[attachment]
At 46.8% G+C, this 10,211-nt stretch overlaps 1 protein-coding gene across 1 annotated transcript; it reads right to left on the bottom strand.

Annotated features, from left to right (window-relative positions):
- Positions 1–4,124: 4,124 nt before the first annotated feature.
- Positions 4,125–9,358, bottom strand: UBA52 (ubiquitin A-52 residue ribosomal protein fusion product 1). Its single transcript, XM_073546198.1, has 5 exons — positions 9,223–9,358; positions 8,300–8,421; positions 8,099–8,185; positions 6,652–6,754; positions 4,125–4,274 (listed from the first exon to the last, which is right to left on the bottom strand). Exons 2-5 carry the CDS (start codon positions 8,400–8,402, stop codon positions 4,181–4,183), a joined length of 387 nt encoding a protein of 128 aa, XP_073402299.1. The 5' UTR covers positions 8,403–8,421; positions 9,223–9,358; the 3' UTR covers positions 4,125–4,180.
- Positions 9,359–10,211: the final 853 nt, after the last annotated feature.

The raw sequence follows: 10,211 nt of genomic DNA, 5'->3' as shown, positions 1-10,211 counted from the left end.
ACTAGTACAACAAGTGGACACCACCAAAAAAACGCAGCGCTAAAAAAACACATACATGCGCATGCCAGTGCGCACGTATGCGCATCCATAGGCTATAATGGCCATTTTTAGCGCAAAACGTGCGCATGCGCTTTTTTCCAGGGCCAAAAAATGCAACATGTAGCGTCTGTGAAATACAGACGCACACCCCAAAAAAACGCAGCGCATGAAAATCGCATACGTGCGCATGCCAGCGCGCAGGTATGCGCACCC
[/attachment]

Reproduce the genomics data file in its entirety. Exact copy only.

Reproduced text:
At 46.8% G+C, this 10,211-nt stretch overlaps 1 protein-coding gene across 1 annotated transcript; it reads right to left on the bottom strand.

Annotated features, from left to right (window-relative positions):
- Positions 1–4,124: 4,124 nt before the first annotated feature.
- Positions 4,125–9,358, bottom strand: UBA52 (ubiquitin A-52 residue ribosomal protein fusion product 1). Its single transcript, XM_073546198.1, has 5 exons — positions 9,223–9,358; positions 8,300–8,421; positions 8,099–8,185; positions 6,652–6,754; positions 4,125–4,274 (listed from the first exon to the last, which is right to left on the bottom strand). Exons 2-5 carry the CDS (start codon positions 8,400–8,402, stop codon positions 4,181–4,183), a joined length of 387 nt encoding a protein of 128 aa, XP_073402299.1. The 5' UTR covers positions 8,403–8,421; positions 9,223–9,358; the 3' UTR covers positions 4,125–4,180.
- Positions 9,359–10,211: the final 853 nt, after the last annotated feature.

The raw sequence follows: 10,211 nt of genomic DNA, 5'->3' as shown, positions 1-10,211 counted from the left end.
ACTAGTACAACAAGTGGACACCACCAAAAAAACGCAGCGCTAAAAAAACACATACATGCGCATGCCAGTGCGCACGTATGCGCATCCATAGGCTATAATGGCCATTTTTAGCGCAAAACGTGCGCATGCGCTTTTTTCCAGGGCCAAAAAATGCAACATGTAGCGTCTGTGAAATACAGACGCACACCCCAAAAAAACGCAGCGCATGAAAATCGCATACGTGCGCATGCCAGCGCGCAGGTATGCGCACCC